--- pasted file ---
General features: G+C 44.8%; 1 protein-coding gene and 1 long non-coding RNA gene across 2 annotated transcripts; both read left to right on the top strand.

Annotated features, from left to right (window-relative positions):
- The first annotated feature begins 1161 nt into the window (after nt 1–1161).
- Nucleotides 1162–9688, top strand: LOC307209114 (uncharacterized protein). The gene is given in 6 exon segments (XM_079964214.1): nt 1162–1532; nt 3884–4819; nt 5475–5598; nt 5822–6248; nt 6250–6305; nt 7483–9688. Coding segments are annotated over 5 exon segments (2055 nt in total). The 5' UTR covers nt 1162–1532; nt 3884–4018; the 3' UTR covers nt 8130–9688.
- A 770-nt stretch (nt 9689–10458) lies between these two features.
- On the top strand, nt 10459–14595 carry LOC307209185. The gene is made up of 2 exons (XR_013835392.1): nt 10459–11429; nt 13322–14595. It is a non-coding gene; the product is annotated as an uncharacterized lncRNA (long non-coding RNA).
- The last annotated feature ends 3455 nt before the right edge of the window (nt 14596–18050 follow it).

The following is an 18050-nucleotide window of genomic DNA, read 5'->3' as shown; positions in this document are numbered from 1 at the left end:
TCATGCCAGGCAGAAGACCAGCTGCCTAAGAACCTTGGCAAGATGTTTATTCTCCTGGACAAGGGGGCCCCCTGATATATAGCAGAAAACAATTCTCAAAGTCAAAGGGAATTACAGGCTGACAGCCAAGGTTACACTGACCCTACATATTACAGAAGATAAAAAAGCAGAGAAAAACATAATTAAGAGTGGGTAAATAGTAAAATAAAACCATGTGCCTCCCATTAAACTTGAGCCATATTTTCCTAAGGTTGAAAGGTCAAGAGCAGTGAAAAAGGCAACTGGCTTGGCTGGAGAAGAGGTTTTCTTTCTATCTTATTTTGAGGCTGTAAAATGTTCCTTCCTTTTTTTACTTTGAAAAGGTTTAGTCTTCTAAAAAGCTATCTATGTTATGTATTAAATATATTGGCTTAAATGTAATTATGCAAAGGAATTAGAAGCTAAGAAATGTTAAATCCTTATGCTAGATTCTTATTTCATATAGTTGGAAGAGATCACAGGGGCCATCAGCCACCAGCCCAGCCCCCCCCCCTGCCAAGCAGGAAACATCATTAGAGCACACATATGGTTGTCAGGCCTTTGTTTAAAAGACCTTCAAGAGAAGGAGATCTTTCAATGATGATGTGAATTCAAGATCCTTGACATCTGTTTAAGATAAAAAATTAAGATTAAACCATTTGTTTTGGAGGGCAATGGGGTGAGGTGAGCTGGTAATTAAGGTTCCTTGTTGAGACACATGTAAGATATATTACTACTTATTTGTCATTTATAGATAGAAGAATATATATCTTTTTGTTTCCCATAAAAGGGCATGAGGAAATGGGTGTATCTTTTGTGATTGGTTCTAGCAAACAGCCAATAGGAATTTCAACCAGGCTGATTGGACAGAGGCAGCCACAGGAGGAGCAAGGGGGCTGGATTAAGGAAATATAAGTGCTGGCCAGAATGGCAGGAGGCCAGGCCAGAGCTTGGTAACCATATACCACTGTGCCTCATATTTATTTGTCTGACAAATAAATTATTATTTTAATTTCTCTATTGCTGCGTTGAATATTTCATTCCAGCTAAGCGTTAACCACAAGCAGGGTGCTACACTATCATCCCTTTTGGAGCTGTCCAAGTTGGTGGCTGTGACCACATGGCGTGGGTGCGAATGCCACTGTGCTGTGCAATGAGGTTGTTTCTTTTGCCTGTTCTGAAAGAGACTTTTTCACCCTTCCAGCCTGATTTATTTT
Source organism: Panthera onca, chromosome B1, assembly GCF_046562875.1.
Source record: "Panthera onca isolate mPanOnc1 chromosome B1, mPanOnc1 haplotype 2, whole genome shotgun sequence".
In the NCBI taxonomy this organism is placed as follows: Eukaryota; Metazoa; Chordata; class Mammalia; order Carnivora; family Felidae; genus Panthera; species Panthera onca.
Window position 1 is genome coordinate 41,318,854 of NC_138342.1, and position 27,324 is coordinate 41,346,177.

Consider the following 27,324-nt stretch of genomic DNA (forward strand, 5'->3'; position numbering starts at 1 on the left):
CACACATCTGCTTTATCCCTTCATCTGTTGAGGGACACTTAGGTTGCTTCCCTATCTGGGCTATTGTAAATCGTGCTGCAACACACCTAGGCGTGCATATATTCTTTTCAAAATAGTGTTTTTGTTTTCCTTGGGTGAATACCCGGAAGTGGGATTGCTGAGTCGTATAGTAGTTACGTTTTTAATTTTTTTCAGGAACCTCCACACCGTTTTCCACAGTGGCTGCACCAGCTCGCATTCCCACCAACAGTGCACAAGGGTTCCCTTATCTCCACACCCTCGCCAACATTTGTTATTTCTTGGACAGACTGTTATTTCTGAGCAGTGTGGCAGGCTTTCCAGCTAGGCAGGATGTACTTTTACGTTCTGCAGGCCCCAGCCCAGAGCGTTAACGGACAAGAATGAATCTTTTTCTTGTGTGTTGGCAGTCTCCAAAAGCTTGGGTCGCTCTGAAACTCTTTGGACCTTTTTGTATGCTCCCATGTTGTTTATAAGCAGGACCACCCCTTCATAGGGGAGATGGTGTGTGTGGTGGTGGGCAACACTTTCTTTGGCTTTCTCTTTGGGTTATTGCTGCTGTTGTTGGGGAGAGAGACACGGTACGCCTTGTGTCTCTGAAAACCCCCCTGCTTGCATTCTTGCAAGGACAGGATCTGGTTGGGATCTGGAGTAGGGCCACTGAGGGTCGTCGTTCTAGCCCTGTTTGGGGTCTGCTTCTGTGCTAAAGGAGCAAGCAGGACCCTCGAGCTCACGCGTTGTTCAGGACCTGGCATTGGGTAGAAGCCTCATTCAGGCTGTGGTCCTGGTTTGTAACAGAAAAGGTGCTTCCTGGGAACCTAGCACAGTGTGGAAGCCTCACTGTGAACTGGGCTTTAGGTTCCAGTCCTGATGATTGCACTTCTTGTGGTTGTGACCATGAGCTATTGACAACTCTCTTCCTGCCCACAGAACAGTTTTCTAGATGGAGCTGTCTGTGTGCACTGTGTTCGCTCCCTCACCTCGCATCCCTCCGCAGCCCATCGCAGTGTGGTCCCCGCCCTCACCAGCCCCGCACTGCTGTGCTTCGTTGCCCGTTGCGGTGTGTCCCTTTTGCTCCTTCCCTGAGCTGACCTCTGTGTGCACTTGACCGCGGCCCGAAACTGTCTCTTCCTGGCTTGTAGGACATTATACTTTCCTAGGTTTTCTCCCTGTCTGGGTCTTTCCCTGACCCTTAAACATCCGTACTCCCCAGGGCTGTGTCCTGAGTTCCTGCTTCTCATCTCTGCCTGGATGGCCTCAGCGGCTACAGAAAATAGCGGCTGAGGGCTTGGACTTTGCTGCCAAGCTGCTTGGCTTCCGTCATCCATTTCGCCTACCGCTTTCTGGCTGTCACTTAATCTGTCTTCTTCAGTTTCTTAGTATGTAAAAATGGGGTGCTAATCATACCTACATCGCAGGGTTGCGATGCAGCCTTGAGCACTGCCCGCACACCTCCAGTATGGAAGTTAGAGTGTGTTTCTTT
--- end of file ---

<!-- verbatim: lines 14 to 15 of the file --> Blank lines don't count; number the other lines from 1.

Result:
Consider the following 27,324-nt stretch of genomic DNA (forward strand, 5'->3'; position numbering starts at 1 on the left):
CACACATCTGCTTTATCCCTTCATCTGTTGAGGGACACTTAGGTTGCTTCCCTATCTGGGCTATTGTAAATCGTGCTGCAACACACCTAGGCGTGCATATATTCTTTTCAAAATAGTGTTTTTGTTTTCCTTGGGTGAATACCCGGAAGTGGGATTGCTGAGTCGTATAGTAGTTACGTTTTTAATTTTTTTCAGGAACCTCCACACCGTTTTCCACAGTGGCTGCACCAGCTCGCATTCCCACCAACAGTGCACAAGGGTTCCCTTATCTCCACACCCTCGCCAACATTTGTTATTTCTTGGACAGACTGTTATTTCTGAGCAGTGTGGCAGGCTTTCCAGCTAGGCAGGATGTACTTTTACGTTCTGCAGGCCCCAGCCCAGAGCGTTAACGGACAAGAATGAATCTTTTTCTTGTGTGTTGGCAGTCTCCAAAAGCTTGGGTCGCTCTGAAACTCTTTGGACCTTTTTGTATGCTCCCATGTTGTTTATAAGCAGGACCACCCCTTCATAGGGGAGATGGTGTGTGTGGTGGTGGGCAACACTTTCTTTGGCTTTCTCTTTGGGTTATTGCTGCTGTTGTTGGGGAGAGAGACACGGTACGCCTTGTGTCTCTGAAAACCCCCCTGCTTGCATTCTTGCAAGGACAGGATCTGGTTGGGATCTGGAGTAGGGCCACTGAGGGTCGTCGTTCTAGCCCTGTTTGGGGTCTGCTTCTGTGCTAAAGGAGCAAGCAGGACCCTCGAGCTCACGCGTTGTTCAGGACCTGGCATTGGGTAGAAGCCTCATTCAGGCTGTGGTCCTGGTTTGTAACAGAAAAGGTGCTTCCTGGGAACCTAGCACAGTGTGGAAGCCTCACTGTGAACTGGGCTTTAGGTTCCAGTCCTGATGATTGCACTTCTTGTGGTTGTGACCATGAGCTATTGACAACTCTCTTCCTGCCCACAGAACAGTTTTCTAGATGGAGCTGTCTGTGTGCACTGTGTTCGCTCCCTCACCTCGCATCCCTCCGCAGCCCATCGCAGTGTGGTCCCCGCCCTCACCAGCCCCGCACTGCTGTGCTTCGTTGCCCGTTGCGGTGTGTCCCTTTTGCTCCTTCCCTGAGCTGACCTCTGTGTGCACTTGACCGCGGCCCGAAACTGTCTCTTCCTGGCTTGTAGGACATTATACTTTCCTAGGTTTTCTCCCTGTCTGGGTCTTTCCCTGACCCTTAAACATCCGTACTCCCCAGGGCTGTGTCCTGAGTTCCTGCTTCTCATCTCTGCCTGGATGGCCTCAGCGGCTACAGAAAATAGCGGCTGAGGGCTTGGACTTTGCTGCCAAGCTGCTTGGCTTCCGTCATCCATTTCGCCTACCGCTTTCTGGCTGTCACTTAATCTGTCTTCTTCAGTTTCTTAGTATGTAAAAATGGGGTGCTAATCATACCTACATCGCAGGGTTGCGATGCAGCCTTGAGCACTGCCCGCACACCTCCAGTATGGAAGTTAGAGTGTGTTTCTTT